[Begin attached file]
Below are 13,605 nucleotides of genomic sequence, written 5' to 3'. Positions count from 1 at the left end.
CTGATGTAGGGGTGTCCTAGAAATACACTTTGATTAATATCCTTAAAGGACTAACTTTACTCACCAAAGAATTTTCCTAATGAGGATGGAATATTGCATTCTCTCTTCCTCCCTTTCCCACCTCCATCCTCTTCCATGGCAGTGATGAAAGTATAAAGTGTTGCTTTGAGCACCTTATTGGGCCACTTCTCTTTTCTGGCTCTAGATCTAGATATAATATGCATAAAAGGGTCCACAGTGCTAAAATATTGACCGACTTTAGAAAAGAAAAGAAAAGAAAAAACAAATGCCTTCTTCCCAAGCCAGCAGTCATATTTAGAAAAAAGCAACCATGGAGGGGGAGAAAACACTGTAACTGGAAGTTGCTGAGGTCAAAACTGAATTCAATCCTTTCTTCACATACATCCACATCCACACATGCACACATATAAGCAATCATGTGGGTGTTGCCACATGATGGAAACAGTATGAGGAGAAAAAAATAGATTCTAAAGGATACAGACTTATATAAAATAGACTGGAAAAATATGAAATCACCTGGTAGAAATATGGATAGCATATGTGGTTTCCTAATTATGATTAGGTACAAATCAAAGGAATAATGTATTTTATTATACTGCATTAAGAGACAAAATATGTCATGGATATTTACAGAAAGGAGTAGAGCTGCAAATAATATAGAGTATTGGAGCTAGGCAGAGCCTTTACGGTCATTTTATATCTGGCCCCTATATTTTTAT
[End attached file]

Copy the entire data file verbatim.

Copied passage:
Below are 13,605 nucleotides of genomic sequence, written 5' to 3'. Positions count from 1 at the left end.
CTGATGTAGGGGTGTCCTAGAAATACACTTTGATTAATATCCTTAAAGGACTAACTTTACTCACCAAAGAATTTTCCTAATGAGGATGGAATATTGCATTCTCTCTTCCTCCCTTTCCCACCTCCATCCTCTTCCATGGCAGTGATGAAAGTATAAAGTGTTGCTTTGAGCACCTTATTGGGCCACTTCTCTTTTCTGGCTCTAGATCTAGATATAATATGCATAAAAGGGTCCACAGTGCTAAAATATTGACCGACTTTAGAAAAGAAAAGAAAAGAAAAAACAAATGCCTTCTTCCCAAGCCAGCAGTCATATTTAGAAAAAAGCAACCATGGAGGGGGAGAAAACACTGTAACTGGAAGTTGCTGAGGTCAAAACTGAATTCAATCCTTTCTTCACATACATCCACATCCACACATGCACACATATAAGCAATCATGTGGGTGTTGCCACATGATGGAAACAGTATGAGGAGAAAAAAATAGATTCTAAAGGATACAGACTTATATAAAATAGACTGGAAAAATATGAAATCACCTGGTAGAAATATGGATAGCATATGTGGTTTCCTAATTATGATTAGGTACAAATCAAAGGAATAATGTATTTTATTATACTGCATTAAGAGACAAAATATGTCATGGATATTTACAGAAAGGAGTAGAGCTGCAAATAATATAGAGTATTGGAGCTAGGCAGAGCCTTTACGGTCATTTTATATCTGGCCCCTATATTTTTAT